firm news

Derek Ching
Derek Ching,
Wokingham Borough loses appeal over SANG land
22 February 2018

Gladman Developments have won an appeal against the refusal by Wokingham Borough Council to allow them to change the use of land at Finchampstead Road Wokingham into an area of Strategic Alternative Natural Greenspace (SANG). This would include associated landscaping work and parking.

This application was associated with a parallel application for a residential development on adjacent land which is still to be determined. Although the planning officers had advised the planning committee that the SANG application was compatible with the local development plan, the planning committee had rejected the proposal. 

The Inspector on appeal was clearly not impressed by the Council’s refusal of this application, rejecting their suggestion that the SANG land proposal was premature given the unresolved nature of the associated housing application.  Having rejected that argument, the Inspector criticised the Council’s failure to put forward any credible grounds for refusing the SANG application. The Inspector therefore granted planning permission for the SANG land proposal and furthermore awarded costs against the Council for their unjustifiable conduct.

As well as having local significance within the Thames Valley and for Gladman’s housing proposals in Wokingham, this decision is an illustration of the criteria applied when deciding whether or not to award costs in a planning appeal.  

Costs may only be awarded against a party which has behaved unreasonably and caused the other party unnecessary or wasted expense in the appeal process.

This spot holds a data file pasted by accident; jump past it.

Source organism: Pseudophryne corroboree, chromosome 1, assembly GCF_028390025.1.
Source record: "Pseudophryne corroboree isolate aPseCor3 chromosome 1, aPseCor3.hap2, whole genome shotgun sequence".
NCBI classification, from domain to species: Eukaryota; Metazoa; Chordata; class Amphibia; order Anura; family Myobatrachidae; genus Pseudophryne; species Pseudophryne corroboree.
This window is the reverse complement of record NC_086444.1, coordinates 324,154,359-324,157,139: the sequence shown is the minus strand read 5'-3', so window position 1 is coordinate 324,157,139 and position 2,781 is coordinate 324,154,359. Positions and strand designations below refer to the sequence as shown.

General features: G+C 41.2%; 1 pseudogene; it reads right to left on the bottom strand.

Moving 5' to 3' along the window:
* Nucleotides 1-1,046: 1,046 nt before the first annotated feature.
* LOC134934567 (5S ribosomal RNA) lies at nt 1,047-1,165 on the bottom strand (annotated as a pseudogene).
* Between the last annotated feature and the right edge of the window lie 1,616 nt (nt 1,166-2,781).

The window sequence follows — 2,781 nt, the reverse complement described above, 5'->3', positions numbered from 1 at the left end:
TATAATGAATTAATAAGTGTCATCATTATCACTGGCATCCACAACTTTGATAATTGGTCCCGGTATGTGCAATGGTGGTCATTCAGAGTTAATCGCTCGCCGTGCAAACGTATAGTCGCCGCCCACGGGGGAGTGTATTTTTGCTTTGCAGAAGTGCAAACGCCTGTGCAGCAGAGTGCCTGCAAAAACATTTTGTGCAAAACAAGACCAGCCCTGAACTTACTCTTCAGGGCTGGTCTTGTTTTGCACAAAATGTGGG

For a planning authority, it is at risk of an award of cost against it if it fails to produce evidence to substantiate each reason for refusal in the appeal and/or it makes vague and generalised or inaccurate assertions about the impact of a proposal without any supporting objectively based evidence.

A Council’s planning committee is not duty bound to follow the advice of its professional officers but, where this does happen, the Council has a responsibility to demonstrate, on planning grounds, why an individual proposal is unacceptable and to produce clear evidence to substantiate its reasoning.  

Where an officer has recommended approval of an application for planning permission, they are therefore placed in the uncomfortable position of being required by their planning committee to construct credible reasons for refusal in circumstances where, clearly, they do not whole-heartedly believe in them.  This makes it difficult to construct a convincing case to persuade an Inspector.

Consistent with our policy when giving comment and advice on a non-specific basis, we cannot assume legal responsibility for the accuracy of any particular statement. In the case of specific problems we recommend that professional advice be sought.

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